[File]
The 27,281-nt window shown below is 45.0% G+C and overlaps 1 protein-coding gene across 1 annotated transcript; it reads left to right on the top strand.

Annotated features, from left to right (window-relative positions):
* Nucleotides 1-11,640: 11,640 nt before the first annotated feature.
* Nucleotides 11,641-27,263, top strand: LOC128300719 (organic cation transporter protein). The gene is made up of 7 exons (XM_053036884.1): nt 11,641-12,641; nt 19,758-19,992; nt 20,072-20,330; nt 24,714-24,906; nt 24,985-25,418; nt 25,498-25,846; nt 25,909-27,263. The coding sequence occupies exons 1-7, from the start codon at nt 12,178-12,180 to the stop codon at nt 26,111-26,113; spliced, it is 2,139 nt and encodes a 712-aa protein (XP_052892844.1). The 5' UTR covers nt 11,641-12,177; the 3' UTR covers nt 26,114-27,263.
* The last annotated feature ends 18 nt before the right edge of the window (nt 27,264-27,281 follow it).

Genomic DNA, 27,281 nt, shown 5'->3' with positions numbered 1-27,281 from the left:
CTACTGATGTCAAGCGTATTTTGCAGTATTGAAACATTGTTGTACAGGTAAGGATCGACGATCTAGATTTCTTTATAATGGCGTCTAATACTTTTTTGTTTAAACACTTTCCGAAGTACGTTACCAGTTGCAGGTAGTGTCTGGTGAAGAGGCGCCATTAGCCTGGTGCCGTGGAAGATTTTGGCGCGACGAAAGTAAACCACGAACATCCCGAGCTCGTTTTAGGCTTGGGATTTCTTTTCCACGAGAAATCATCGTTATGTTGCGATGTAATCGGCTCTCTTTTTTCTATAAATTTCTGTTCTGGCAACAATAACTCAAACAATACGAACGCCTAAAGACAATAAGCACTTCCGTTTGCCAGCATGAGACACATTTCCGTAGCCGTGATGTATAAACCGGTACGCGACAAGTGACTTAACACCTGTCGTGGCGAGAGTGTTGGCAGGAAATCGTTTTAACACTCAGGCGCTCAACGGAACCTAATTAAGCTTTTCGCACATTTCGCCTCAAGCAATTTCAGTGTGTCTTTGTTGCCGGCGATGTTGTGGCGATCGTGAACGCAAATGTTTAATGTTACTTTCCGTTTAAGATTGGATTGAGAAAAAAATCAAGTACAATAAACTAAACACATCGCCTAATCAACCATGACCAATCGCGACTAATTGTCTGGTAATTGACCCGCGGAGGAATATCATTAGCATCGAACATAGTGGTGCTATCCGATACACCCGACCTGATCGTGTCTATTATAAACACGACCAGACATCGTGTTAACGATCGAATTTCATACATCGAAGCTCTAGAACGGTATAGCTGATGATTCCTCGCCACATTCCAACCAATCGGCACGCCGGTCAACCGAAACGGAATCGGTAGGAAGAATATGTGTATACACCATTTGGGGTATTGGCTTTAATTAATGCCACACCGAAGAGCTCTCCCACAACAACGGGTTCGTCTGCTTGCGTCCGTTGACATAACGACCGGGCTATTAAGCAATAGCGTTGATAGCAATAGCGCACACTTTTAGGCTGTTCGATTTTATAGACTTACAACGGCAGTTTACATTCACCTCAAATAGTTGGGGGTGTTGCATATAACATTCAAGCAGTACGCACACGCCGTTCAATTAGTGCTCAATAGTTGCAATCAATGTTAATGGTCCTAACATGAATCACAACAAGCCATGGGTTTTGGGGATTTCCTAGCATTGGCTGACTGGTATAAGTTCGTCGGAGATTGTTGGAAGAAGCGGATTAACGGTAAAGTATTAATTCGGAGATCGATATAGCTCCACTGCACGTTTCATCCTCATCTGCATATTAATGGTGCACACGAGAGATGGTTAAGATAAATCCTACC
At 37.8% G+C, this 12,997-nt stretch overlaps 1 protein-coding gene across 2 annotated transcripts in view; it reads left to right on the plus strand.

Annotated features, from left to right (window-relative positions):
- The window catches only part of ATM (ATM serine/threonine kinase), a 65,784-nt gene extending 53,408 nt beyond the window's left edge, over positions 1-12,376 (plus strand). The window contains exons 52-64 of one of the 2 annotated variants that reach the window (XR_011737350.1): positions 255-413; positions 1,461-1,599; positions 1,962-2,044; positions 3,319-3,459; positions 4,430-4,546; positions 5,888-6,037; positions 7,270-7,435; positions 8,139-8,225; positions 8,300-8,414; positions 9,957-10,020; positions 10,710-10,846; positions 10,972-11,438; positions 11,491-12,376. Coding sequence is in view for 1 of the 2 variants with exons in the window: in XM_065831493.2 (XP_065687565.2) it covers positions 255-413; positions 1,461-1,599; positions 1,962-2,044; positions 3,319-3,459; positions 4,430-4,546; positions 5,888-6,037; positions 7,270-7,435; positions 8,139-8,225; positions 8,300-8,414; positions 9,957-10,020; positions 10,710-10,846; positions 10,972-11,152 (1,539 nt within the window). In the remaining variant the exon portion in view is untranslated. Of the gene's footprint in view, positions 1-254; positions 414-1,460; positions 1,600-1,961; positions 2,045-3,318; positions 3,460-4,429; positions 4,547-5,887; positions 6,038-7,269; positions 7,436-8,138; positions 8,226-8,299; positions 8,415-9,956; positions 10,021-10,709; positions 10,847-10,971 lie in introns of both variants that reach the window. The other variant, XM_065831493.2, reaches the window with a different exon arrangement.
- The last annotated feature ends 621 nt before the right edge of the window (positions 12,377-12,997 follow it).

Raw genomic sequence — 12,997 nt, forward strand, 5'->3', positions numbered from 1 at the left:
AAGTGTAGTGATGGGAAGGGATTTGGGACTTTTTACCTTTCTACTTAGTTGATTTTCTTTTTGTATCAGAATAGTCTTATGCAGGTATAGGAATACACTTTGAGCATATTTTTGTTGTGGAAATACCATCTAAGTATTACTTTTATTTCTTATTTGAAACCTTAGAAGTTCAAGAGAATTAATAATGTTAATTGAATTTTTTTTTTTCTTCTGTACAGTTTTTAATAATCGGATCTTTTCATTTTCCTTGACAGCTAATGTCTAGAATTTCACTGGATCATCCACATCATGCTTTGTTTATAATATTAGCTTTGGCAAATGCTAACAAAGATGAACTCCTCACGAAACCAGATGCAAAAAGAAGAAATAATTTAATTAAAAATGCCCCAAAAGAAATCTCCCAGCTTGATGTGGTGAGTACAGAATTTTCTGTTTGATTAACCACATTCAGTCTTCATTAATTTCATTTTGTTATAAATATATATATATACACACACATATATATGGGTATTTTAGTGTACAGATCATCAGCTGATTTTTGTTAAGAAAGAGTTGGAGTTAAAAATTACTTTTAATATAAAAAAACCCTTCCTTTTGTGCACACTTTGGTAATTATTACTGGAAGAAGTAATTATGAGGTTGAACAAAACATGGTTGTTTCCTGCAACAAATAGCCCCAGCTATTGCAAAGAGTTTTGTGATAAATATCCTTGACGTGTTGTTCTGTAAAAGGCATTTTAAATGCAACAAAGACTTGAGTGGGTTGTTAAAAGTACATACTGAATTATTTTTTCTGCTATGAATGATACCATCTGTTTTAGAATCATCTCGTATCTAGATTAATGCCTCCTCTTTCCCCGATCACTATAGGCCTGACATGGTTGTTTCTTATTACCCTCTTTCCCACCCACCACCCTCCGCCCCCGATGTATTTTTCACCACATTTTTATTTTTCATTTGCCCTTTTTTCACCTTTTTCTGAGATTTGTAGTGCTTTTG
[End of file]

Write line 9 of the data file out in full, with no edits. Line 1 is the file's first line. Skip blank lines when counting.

Annotated features, from left to right (window-relative positions):